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The Cronut Reaches Ottawa: Atelier Pastry Chef Tries His Hand at the Compound Confection

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The cronut has taken the food world by storm. A creative hypbrid of “cro”-issant and do-“nut,” the dessert confection was created by noted pastry chef Dominique Ansel of Dominique Ansel Bakery in New York City (189 Spring Street). While deep fried golden, like a doughnut, the cronut sports the same light and buttery layers as a classic French croissant.

Hysteria over the cronut has manifested in lineups starting at 6 am, people buying cronuts en masse and “scalping” them for $40/piece (resulting in a 3 cronut/person limit), and Craigslists postings. Most recently, news agencies mused about an offer to trade cronuts for ummm…sex.

Myriad websites from blogs to mainstream news have reverse-engineered the cronut, offering recipes to make the new “it’ dessert at home.

So this is what the madness is about...

So this is what the madness is about…

Now, bakeries in North America are jumping on the compound confection bandwagon, either preparing their own takes on the cronut or mashing together other classic treats. Clafouti Patisserie et Cafe in Toronto (915 Queen Street W.) is gaining notoriety for its “crookie,” a fried combination of croissant and Oreo that is fast going viral. The Crookie has even earned Clafouti mention on Good Morning America.

Compound confections intrigued local pastry chef Michael Holland, recently returning to Ottawa after a stint with Chef Joe Mercuri in Montreal, that he decided to try his hand at cronuts in Atelier Restaurant’s kitchen (40 Rochester Street). His twist, he topped his with Fruit Loops.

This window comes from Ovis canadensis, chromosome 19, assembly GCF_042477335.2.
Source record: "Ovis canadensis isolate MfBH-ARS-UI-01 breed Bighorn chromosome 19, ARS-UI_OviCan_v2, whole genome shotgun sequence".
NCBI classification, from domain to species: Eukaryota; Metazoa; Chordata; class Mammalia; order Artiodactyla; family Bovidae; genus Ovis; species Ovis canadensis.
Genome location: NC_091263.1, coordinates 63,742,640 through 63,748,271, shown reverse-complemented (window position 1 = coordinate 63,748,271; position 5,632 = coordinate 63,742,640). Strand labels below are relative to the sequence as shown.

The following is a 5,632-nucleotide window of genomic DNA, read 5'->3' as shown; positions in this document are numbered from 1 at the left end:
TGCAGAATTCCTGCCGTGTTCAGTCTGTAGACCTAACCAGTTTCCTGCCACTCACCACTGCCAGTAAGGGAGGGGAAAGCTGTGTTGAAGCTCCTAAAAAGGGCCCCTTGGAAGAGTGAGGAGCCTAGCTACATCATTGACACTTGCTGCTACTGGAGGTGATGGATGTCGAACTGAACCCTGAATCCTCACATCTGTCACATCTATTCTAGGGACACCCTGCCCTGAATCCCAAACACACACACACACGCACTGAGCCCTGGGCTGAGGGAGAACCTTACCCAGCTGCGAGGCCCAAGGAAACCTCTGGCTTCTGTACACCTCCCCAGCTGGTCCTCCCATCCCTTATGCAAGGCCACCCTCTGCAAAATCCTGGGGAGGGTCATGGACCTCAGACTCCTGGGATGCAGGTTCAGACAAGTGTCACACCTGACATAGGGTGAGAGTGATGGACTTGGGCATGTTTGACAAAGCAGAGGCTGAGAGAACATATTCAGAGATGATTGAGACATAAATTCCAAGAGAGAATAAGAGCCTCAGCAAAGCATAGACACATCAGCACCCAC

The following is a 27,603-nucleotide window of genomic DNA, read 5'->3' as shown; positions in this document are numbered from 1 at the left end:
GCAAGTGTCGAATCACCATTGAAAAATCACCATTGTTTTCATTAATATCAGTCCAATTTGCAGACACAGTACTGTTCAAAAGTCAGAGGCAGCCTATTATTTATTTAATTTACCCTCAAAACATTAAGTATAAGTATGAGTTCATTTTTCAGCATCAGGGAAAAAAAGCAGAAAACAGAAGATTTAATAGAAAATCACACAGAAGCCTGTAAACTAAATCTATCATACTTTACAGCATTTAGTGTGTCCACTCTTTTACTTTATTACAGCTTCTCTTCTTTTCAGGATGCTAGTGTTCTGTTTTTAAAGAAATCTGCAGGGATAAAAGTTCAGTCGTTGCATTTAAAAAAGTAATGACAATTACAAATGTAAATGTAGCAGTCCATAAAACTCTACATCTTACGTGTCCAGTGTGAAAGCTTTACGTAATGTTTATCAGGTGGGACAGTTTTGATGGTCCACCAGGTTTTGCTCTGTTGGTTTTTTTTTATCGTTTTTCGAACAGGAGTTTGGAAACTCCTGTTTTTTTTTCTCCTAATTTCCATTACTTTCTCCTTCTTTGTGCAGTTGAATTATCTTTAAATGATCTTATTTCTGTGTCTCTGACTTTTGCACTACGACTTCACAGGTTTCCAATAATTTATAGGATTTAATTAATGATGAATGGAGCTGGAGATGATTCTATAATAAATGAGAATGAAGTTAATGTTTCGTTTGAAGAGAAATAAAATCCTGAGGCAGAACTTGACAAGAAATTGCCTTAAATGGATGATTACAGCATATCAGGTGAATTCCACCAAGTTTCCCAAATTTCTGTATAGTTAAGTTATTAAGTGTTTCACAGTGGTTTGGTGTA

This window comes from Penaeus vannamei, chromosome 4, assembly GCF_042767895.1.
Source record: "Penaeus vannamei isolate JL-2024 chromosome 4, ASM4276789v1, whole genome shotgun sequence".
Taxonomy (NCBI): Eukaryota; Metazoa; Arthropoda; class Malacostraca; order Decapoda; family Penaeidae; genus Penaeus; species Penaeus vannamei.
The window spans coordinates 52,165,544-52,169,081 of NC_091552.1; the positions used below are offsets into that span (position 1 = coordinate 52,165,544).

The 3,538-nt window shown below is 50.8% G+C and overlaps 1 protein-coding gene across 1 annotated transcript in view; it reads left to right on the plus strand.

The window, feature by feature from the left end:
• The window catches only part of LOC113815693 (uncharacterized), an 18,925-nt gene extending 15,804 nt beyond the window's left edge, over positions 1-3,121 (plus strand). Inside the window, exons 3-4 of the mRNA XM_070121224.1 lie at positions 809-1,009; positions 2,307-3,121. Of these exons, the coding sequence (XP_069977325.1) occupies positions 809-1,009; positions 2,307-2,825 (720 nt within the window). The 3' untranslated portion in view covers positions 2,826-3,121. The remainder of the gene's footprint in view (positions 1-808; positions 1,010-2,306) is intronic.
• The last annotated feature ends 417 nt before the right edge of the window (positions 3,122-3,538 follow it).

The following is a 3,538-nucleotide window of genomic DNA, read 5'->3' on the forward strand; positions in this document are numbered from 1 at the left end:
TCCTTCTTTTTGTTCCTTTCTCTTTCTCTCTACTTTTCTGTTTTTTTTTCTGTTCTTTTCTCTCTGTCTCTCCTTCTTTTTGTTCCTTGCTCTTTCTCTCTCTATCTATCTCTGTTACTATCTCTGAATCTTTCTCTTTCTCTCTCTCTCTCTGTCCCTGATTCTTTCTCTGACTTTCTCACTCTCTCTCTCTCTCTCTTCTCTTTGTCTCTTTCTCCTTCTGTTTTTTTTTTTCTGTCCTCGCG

Holland generously saved one for my wife and I to try, our bartering some recently cured and slow roasted bacon.

Cronut a la Pastry Overlord

Cronut a la Pastry Overlord

Our thoughts? These bloody things are very rich! Half a cronut sated each of us.

I feel the cronut is an evolutionary step that started with the buttery pastry crust. Refinements over time lead to puff pastry. Someone added yeast to the dough to create the croissant. Now, pastry chefs are shaping croissant dough. And, “filling” the resultant confection with fruit sauces or creams.

If you’ve ever attempted baking croissants at home, you will find nothing particularly “fusion” or gimmicky about the cronut. It is steeped in culinary tradition.

Holland’s stash of cronuts has largely run out.

A pastry savant, we await his next culinary conquest!

Mild-mannered IT professional by day and food blogger by night, I founded foodiePrints with a single intention, to share my love of all things food. My first post shared a recipe. Many followed. Eventually, I learned Ottawa prepares and serves great food. Thereafter, I started meeting restaurateurs, chefs, cooks, farmers, and other local producers, all good people. Ideas for food-related content swirled in my head. foodiePrints grew into a place to put them. From exploring foreign and domestic cuisines to shopping for exotic ingredients and cobbling together my takes on dishes in my meager kitchen, there are stories to tell. Welcome to foodiePrints. Here, you will find stories about food and drink, cooking, and eating in Canada’s capital. Be it food-related or just food-for-thought, I hope you find something tasty here.

Comments

prettytastyreviews

Sounds tasty!e I go to a Asian bakery and for years now they have been selling "custard buns" - they are really a croissant filled with custard and the croissant is topped with a bit of icing and chopped almonds. Same place also makes some green tea and coconut mochi pastries...from scratch! I even tried a chocolate peanut butter filled mochi once.

Interweb Goings On – Week Ending July 5 |

[...] are cronuts in Ottawa!! Friends at FoodiePrints try the delectable combination of croissant and doughnut made by Ottawa pastry chef Michael [...]

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